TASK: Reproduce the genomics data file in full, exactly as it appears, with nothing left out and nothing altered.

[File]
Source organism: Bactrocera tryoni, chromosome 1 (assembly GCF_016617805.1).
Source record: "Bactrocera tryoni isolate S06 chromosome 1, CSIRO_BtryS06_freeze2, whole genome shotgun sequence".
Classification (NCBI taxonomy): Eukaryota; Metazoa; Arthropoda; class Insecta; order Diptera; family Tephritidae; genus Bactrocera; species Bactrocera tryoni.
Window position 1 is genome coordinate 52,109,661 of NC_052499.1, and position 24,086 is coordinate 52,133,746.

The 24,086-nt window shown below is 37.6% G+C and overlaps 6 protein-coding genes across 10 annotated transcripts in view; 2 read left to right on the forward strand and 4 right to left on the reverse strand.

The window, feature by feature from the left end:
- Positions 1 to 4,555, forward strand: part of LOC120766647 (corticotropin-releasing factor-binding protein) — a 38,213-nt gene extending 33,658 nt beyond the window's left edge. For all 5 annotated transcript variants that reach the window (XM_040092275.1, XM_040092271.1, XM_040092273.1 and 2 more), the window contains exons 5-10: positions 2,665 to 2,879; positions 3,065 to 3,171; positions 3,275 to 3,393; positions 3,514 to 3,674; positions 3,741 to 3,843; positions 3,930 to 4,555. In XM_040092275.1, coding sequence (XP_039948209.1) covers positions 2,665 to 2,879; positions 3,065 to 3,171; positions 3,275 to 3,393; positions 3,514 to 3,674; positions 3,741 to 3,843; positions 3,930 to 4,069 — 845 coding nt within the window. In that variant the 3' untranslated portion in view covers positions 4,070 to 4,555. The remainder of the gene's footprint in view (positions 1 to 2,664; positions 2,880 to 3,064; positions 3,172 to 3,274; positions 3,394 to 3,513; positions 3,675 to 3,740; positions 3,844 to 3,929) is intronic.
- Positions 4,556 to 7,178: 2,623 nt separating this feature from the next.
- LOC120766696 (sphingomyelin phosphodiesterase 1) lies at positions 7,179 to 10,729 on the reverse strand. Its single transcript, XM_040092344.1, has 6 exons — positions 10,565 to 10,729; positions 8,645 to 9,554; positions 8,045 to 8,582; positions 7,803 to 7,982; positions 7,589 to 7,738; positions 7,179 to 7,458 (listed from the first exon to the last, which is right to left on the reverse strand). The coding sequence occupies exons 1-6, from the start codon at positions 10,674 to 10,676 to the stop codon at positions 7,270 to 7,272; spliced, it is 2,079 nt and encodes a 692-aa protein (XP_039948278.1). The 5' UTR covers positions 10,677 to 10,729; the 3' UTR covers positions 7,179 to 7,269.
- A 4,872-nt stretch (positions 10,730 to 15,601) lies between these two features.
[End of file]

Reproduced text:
Source organism: Bactrocera tryoni, chromosome 1 (assembly GCF_016617805.1).
Source record: "Bactrocera tryoni isolate S06 chromosome 1, CSIRO_BtryS06_freeze2, whole genome shotgun sequence".
Classification (NCBI taxonomy): Eukaryota; Metazoa; Arthropoda; class Insecta; order Diptera; family Tephritidae; genus Bactrocera; species Bactrocera tryoni.
Window position 1 is genome coordinate 52,109,661 of NC_052499.1, and position 24,086 is coordinate 52,133,746.

The 24,086-nt window shown below is 37.6% G+C and overlaps 6 protein-coding genes across 10 annotated transcripts in view; 2 read left to right on the forward strand and 4 right to left on the reverse strand.

The window, feature by feature from the left end:
- Positions 1 to 4,555, forward strand: part of LOC120766647 (corticotropin-releasing factor-binding protein) — a 38,213-nt gene extending 33,658 nt beyond the window's left edge. For all 5 annotated transcript variants that reach the window (XM_040092275.1, XM_040092271.1, XM_040092273.1 and 2 more), the window contains exons 5-10: positions 2,665 to 2,879; positions 3,065 to 3,171; positions 3,275 to 3,393; positions 3,514 to 3,674; positions 3,741 to 3,843; positions 3,930 to 4,555. In XM_040092275.1, coding sequence (XP_039948209.1) covers positions 2,665 to 2,879; positions 3,065 to 3,171; positions 3,275 to 3,393; positions 3,514 to 3,674; positions 3,741 to 3,843; positions 3,930 to 4,069 — 845 coding nt within the window. In that variant the 3' untranslated portion in view covers positions 4,070 to 4,555. The remainder of the gene's footprint in view (positions 1 to 2,664; positions 2,880 to 3,064; positions 3,172 to 3,274; positions 3,394 to 3,513; positions 3,675 to 3,740; positions 3,844 to 3,929) is intronic.
- Positions 4,556 to 7,178: 2,623 nt separating this feature from the next.
- LOC120766696 (sphingomyelin phosphodiesterase 1) lies at positions 7,179 to 10,729 on the reverse strand. Its single transcript, XM_040092344.1, has 6 exons — positions 10,565 to 10,729; positions 8,645 to 9,554; positions 8,045 to 8,582; positions 7,803 to 7,982; positions 7,589 to 7,738; positions 7,179 to 7,458 (listed from the first exon to the last, which is right to left on the reverse strand). The coding sequence occupies exons 1-6, from the start codon at positions 10,674 to 10,676 to the stop codon at positions 7,270 to 7,272; spliced, it is 2,079 nt and encodes a 692-aa protein (XP_039948278.1). The 5' UTR covers positions 10,677 to 10,729; the 3' UTR covers positions 7,179 to 7,269.
- A 4,872-nt stretch (positions 10,730 to 15,601) lies between these two features.